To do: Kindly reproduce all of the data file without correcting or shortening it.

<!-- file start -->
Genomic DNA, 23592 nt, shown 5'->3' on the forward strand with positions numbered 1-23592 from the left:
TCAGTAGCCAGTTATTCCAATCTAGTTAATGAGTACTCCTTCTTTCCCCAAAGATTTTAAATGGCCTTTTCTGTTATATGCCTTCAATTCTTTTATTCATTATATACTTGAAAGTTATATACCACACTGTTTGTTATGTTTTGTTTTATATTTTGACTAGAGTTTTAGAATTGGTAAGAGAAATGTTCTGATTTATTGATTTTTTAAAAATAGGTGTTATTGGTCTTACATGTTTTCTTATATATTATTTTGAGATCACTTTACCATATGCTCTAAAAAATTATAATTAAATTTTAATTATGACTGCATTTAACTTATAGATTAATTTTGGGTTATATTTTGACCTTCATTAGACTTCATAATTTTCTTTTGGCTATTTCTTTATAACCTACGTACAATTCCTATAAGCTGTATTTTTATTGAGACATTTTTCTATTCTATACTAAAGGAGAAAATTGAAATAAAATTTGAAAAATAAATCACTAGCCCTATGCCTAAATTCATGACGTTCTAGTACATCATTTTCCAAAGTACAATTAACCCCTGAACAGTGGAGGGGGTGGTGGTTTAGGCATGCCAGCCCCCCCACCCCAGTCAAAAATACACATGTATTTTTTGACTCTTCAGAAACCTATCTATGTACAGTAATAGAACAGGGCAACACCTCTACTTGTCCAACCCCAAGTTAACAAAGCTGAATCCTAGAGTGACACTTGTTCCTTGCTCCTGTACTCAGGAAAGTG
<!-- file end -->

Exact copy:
Genomic DNA, 23592 nt, shown 5'->3' on the forward strand with positions numbered 1-23592 from the left:
TCAGTAGCCAGTTATTCCAATCTAGTTAATGAGTACTCCTTCTTTCCCCAAAGATTTTAAATGGCCTTTTCTGTTATATGCCTTCAATTCTTTTATTCATTATATACTTGAAAGTTATATACCACACTGTTTGTTATGTTTTGTTTTATATTTTGACTAGAGTTTTAGAATTGGTAAGAGAAATGTTCTGATTTATTGATTTTTTAAAAATAGGTGTTATTGGTCTTACATGTTTTCTTATATATTATTTTGAGATCACTTTACCATATGCTCTAAAAAATTATAATTAAATTTTAATTATGACTGCATTTAACTTATAGATTAATTTTGGGTTATATTTTGACCTTCATTAGACTTCATAATTTTCTTTTGGCTATTTCTTTATAACCTACGTACAATTCCTATAAGCTGTATTTTTATTGAGACATTTTTCTATTCTATACTAAAGGAGAAAATTGAAATAAAATTTGAAAAATAAATCACTAGCCCTATGCCTAAATTCATGACGTTCTAGTACATCATTTTCCAAAGTACAATTAACCCCTGAACAGTGGAGGGGGTGGTGGTTTAGGCATGCCAGCCCCCCCACCCCAGTCAAAAATACACATGTATTTTTTGACTCTTCAGAAACCTATCTATGTACAGTAATAGAACAGGGCAACACCTCTACTTGTCCAACCCCAAGTTAACAAAGCTGAATCCTAGAGTGACACTTGTTCCTTGCTCCTGTACTCAGGAAAGTG